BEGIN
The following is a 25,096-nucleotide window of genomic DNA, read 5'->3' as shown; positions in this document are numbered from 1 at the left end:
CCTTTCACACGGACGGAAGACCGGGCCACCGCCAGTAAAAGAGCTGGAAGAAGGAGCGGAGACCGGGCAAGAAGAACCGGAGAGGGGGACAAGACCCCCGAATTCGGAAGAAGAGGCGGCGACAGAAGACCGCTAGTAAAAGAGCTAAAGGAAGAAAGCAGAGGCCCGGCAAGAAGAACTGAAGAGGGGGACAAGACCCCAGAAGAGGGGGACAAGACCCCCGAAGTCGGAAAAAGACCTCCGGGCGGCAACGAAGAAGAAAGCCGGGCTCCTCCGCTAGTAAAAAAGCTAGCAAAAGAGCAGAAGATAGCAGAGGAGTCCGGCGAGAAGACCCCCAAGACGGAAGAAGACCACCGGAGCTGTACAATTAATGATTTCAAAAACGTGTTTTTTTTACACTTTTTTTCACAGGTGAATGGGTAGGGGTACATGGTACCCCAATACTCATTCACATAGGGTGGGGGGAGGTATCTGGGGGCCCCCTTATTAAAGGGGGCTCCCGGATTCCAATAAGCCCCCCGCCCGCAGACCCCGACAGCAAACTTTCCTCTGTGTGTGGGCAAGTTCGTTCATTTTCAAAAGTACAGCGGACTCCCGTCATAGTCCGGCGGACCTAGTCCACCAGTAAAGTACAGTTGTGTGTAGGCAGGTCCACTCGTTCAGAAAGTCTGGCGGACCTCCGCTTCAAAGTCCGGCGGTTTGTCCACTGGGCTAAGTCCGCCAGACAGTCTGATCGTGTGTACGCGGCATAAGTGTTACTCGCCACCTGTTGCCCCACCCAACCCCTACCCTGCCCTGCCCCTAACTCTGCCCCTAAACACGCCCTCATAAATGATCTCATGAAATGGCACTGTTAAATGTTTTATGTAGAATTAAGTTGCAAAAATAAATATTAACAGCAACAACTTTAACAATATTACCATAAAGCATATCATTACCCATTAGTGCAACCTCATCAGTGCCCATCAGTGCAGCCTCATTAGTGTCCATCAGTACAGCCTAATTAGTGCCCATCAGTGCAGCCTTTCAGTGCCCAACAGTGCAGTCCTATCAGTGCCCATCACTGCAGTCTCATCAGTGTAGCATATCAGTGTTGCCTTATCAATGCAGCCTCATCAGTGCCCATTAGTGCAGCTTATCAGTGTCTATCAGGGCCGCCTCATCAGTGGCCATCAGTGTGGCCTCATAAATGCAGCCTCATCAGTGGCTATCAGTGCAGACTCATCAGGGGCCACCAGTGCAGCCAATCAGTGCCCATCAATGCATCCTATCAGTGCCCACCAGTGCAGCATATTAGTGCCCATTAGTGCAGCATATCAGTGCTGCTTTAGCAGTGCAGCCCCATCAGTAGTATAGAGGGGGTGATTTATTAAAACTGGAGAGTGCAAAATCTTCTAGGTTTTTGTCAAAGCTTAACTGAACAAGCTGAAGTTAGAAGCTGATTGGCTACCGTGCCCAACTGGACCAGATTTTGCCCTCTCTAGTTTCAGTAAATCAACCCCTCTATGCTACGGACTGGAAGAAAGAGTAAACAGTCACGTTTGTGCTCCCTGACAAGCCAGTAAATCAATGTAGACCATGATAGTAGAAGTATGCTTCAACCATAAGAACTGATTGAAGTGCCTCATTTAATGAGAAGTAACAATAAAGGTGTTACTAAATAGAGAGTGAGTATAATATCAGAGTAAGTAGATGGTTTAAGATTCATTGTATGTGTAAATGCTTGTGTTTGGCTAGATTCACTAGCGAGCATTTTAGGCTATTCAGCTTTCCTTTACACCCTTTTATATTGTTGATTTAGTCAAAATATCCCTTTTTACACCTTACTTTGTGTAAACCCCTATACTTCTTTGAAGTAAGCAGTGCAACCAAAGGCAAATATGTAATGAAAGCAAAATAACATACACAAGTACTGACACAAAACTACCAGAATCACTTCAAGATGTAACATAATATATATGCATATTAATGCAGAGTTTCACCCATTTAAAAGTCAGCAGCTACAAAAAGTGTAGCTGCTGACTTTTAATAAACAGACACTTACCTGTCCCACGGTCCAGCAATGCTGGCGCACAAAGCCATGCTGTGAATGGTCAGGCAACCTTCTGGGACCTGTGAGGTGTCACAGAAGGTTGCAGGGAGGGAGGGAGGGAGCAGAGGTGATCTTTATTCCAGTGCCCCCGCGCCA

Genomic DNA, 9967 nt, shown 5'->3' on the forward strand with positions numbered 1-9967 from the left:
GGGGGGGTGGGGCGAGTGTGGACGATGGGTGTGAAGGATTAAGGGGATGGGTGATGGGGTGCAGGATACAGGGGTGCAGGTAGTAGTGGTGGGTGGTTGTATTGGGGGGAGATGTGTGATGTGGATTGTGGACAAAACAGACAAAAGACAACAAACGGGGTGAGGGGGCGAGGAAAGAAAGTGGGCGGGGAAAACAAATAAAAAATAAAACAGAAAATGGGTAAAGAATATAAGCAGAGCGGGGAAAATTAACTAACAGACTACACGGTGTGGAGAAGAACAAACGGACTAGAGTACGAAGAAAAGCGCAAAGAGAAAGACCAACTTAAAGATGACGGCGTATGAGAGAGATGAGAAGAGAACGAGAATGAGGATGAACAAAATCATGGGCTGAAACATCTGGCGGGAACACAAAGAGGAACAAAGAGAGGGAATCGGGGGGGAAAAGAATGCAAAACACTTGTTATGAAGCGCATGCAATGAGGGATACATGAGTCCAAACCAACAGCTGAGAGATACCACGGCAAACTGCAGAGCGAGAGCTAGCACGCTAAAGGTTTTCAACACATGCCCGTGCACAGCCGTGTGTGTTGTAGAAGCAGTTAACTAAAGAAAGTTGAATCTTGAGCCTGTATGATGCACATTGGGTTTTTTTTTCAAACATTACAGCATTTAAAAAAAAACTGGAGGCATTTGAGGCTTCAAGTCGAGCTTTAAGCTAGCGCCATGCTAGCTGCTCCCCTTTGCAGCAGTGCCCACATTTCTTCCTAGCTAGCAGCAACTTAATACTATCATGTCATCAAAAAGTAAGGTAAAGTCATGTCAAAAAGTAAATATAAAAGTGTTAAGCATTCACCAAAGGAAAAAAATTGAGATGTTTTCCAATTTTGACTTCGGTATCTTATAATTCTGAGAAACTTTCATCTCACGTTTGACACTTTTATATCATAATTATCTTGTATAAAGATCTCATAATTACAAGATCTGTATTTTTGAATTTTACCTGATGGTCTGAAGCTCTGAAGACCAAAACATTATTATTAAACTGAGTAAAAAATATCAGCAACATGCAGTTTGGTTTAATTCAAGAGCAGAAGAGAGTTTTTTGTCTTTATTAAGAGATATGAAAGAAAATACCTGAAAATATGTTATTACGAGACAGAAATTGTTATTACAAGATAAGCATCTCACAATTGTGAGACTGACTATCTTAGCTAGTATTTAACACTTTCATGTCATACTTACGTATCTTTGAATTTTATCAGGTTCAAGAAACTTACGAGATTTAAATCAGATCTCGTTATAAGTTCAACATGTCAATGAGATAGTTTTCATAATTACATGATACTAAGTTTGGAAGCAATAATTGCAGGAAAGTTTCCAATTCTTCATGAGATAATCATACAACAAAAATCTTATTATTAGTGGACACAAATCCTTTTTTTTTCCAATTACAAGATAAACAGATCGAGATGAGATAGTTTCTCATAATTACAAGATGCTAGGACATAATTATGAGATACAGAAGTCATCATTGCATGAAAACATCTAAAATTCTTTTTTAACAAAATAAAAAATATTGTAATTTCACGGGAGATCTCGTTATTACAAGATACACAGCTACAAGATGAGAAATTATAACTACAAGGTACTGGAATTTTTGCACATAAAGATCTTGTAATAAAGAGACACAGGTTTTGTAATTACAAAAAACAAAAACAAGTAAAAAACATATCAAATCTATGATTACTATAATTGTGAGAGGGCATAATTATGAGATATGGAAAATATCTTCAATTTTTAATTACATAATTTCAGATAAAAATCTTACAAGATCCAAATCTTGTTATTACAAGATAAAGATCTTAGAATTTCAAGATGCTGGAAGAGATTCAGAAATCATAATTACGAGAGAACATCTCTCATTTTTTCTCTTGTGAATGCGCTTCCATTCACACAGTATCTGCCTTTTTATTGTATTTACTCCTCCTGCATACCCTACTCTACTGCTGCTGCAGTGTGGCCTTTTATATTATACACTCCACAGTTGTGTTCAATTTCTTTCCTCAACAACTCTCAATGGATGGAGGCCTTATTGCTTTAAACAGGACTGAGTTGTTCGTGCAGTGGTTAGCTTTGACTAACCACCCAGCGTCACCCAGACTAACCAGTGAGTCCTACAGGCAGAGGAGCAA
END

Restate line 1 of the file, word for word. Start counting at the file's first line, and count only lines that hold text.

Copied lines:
The following is a 25,096-nucleotide window of genomic DNA, read 5'->3' as shown; positions in this document are numbered from 1 at the left end: